Readability/structure 9/10

The design section reads very easily as it covers the concepts of stage lighting design. The history section was interesting and well worth reading. The life section was anecdotes and interviews, well written, started out interesting, but got a little long in the tooth. The mechanics section is well and truly outdated but was a gold mine of info on the lights and control systems of yesteryear. Overall the book is easy to read and well laid out.

Supporting materials 9/10

It is not really written as a ‘how to book’ as such, so supporting materials are not as vital in this book as they might be in others of a more instructional nature. With that being said, there were a few diagrams and drawings used to supplement the written text. Included were a number of lighting plots, shop orders, plans, sketches, and channel hook ups from real shows the author was a lighting designer for. These did show a few of the more subtle nuances of the job that may not necessarily be able to be communicated via text on its own.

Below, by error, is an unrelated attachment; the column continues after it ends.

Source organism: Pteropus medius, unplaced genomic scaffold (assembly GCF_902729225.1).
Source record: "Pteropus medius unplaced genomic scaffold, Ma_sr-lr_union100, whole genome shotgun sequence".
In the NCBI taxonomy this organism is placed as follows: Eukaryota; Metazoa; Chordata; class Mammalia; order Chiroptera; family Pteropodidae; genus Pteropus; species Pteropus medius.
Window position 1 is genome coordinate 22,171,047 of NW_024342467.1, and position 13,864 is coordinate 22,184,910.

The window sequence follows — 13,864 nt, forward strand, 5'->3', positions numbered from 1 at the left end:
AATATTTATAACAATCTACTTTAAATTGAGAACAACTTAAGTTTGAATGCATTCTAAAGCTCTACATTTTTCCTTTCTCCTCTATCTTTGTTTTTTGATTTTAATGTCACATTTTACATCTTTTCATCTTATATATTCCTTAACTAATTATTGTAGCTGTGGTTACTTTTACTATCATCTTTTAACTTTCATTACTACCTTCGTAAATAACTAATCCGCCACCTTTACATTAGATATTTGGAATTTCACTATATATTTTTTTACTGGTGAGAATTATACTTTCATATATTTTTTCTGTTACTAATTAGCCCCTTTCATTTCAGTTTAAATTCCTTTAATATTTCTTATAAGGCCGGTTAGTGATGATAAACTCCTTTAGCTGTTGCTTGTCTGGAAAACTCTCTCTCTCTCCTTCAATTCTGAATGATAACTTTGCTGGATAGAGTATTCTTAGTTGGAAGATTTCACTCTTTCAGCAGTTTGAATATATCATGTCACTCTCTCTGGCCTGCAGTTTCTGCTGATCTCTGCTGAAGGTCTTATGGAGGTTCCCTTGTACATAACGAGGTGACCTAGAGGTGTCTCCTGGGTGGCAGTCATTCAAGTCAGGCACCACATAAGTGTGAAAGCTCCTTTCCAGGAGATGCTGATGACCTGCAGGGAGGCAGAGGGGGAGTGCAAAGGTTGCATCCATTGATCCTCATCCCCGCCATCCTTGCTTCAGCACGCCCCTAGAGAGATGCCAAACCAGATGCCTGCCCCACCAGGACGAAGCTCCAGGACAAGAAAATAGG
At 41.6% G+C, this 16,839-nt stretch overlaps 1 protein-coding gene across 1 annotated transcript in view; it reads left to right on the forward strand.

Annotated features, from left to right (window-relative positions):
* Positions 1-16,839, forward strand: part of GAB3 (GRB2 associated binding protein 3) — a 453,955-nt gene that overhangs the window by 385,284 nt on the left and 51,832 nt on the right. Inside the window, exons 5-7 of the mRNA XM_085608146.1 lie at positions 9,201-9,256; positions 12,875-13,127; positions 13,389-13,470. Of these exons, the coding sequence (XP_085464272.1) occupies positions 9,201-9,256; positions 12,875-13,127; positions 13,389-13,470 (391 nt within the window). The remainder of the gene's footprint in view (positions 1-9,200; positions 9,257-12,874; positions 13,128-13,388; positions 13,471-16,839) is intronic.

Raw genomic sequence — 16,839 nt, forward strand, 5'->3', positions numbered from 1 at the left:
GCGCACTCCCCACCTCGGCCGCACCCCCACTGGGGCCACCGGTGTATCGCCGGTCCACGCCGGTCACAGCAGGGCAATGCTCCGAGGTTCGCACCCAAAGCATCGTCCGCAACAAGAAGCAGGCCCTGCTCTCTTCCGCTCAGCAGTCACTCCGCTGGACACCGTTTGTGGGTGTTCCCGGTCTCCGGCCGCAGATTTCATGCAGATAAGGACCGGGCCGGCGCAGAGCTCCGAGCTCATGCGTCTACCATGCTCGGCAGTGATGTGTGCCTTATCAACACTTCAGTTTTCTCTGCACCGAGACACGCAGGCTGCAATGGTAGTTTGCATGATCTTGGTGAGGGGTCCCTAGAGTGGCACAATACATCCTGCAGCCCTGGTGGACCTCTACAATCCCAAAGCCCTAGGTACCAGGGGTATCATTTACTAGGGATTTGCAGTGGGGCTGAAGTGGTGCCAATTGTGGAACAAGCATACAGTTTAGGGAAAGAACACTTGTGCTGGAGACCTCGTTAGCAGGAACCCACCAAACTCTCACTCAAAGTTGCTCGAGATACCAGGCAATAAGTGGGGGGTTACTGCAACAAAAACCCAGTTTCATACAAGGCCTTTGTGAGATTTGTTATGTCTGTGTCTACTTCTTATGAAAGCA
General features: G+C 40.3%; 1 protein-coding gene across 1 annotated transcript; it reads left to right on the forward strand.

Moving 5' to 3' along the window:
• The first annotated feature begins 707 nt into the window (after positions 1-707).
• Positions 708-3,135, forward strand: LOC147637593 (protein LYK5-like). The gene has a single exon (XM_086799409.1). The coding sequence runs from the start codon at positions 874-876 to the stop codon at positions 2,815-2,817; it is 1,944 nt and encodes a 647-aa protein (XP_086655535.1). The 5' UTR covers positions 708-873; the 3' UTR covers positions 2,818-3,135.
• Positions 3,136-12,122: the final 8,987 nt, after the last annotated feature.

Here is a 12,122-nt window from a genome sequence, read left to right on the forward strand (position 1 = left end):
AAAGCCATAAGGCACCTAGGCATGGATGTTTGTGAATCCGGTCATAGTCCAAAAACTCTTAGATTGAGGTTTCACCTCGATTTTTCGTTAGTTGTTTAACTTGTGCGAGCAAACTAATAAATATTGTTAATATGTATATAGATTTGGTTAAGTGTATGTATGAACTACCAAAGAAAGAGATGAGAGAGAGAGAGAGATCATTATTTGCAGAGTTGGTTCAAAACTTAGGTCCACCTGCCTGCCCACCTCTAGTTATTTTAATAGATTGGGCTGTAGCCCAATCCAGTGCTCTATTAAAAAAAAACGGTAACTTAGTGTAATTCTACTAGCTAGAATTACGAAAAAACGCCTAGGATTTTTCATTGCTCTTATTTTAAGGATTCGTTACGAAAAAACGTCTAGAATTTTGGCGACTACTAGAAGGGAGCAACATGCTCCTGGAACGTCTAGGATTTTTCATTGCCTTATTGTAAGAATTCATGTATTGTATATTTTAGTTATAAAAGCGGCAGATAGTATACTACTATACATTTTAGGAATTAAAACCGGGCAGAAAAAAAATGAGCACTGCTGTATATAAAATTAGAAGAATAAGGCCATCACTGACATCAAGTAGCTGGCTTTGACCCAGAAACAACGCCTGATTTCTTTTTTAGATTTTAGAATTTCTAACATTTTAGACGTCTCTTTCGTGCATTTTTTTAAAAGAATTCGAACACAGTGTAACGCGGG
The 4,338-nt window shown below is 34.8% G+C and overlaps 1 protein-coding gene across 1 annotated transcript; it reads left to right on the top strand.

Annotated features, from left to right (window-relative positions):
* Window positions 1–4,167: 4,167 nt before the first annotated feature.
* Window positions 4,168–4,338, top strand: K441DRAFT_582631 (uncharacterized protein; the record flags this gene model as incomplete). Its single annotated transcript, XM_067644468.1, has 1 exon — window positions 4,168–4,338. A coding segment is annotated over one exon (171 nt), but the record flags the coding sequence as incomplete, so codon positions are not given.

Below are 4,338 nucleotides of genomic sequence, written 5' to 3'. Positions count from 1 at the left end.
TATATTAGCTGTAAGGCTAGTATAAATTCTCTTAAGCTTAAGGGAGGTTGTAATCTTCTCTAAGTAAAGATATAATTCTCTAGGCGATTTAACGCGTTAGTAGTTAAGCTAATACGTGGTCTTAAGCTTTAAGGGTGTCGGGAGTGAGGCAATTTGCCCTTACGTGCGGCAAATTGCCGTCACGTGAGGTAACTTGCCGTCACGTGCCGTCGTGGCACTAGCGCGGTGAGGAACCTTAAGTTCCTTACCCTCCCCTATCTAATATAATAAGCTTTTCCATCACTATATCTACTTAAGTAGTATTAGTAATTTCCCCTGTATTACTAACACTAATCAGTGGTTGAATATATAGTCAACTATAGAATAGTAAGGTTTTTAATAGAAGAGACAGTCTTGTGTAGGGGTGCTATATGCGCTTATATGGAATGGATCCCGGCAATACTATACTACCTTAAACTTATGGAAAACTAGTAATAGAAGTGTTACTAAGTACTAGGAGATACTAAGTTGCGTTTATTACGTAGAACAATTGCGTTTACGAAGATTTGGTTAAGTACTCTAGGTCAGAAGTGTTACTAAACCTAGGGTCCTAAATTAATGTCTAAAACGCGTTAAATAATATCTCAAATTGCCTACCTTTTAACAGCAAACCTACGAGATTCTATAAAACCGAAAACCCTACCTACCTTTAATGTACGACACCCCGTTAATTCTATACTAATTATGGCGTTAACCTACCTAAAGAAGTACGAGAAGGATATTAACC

Relevance 6/10

The book does go into the realities of working as a lighting designer, not just the theoretical applications. “The problem is that he will have to finalise his equipment requirements long before the actors have finalised their performances. He will thus have to make sufficient allowance for any reasonable changes that may occur.” The book becomes less relevant the longer you read on. This is the nature of the book, and also has a lot to do with time. When the book was written, the last section of the book would have been extremely relevant as a resource, which on its own would have justified paying full price.

Nowadays it reads as a lot of outdated spec sheets. The first section of the book is still relevant and is almost timeless. The book arguably would have scored higher and been more relevant if it had just included the first two parts of the book.

Usefulness 8/10

For an aspiring or current lighting designer, this book is very useful and is a must read. It’s a book worth owning too as you would likely refer back to it over time.

Value for money 8/10

Costing $126 it figures to be good value for an almost 500 page book. Packed with a lot of relevant information and a unique approach to stage lighting. A must-have in any lighting designer’s library.

Overall 40/50 = 4 Stars